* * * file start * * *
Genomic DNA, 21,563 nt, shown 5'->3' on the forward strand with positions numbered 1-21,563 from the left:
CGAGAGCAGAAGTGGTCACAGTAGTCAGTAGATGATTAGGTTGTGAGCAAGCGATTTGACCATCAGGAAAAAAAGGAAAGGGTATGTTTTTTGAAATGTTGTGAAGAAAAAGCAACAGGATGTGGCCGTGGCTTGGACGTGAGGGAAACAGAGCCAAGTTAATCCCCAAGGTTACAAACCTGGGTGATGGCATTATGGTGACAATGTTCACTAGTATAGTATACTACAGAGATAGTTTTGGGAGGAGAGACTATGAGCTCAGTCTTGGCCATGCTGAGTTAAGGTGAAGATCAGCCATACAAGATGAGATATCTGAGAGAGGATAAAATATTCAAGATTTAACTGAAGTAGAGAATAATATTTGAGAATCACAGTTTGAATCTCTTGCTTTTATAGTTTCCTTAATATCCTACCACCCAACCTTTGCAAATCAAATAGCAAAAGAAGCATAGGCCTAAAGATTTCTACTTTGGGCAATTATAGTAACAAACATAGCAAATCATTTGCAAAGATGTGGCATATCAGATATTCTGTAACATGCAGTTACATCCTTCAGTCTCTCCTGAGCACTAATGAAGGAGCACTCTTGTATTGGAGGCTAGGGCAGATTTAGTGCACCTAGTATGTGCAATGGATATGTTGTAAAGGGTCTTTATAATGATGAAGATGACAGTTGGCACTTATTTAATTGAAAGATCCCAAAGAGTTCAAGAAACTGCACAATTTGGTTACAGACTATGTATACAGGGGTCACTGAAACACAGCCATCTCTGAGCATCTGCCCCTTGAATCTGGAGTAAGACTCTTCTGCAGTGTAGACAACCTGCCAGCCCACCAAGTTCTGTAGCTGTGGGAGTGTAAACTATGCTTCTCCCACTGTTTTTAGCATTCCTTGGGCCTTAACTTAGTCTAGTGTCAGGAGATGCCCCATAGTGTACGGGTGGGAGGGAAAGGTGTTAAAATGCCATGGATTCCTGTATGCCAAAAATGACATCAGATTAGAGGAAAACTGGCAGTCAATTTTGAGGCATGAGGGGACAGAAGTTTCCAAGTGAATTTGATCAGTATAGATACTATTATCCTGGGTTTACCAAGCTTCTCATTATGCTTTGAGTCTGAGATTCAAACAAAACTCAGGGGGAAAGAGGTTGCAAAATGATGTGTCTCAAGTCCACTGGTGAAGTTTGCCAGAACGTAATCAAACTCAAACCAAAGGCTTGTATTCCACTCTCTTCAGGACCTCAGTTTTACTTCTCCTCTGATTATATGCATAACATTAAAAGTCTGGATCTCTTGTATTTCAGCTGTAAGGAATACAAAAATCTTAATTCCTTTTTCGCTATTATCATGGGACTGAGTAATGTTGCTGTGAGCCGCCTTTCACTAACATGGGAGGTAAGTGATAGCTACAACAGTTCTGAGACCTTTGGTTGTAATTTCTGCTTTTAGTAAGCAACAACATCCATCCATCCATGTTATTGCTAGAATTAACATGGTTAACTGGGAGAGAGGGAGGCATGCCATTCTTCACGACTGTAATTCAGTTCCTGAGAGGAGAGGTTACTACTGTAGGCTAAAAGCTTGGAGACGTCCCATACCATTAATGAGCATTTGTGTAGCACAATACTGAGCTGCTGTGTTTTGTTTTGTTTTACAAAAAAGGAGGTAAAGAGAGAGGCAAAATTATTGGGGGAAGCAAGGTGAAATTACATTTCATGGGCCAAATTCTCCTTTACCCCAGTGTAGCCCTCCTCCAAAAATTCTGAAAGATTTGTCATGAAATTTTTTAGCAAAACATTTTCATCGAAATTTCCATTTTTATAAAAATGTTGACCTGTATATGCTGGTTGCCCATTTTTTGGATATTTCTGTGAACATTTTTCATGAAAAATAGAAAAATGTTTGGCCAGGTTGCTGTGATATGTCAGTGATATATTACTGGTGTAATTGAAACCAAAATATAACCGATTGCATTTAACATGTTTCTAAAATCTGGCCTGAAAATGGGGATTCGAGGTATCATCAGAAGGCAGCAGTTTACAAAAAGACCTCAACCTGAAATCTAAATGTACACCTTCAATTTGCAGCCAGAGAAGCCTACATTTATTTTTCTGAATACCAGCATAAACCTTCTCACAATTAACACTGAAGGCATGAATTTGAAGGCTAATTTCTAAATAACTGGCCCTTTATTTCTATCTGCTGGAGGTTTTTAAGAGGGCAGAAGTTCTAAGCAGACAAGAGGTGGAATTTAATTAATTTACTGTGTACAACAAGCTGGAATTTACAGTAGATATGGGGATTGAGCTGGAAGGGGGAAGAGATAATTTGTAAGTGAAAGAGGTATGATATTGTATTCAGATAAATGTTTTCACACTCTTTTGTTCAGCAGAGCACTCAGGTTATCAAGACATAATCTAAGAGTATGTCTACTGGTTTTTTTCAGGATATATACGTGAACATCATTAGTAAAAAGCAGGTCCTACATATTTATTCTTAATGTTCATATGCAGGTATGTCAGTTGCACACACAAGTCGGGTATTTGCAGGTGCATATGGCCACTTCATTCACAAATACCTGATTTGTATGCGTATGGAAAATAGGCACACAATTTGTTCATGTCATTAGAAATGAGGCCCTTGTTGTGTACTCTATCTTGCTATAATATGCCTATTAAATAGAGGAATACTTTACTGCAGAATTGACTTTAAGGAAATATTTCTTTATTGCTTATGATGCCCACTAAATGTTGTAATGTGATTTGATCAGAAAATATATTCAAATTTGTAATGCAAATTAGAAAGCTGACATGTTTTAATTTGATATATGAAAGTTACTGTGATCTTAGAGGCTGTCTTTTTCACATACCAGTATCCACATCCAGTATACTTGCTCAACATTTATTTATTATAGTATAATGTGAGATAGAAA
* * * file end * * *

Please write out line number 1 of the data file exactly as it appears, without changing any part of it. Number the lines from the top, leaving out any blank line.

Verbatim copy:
Genomic DNA, 21,563 nt, shown 5'->3' on the forward strand with positions numbered 1-21,563 from the left: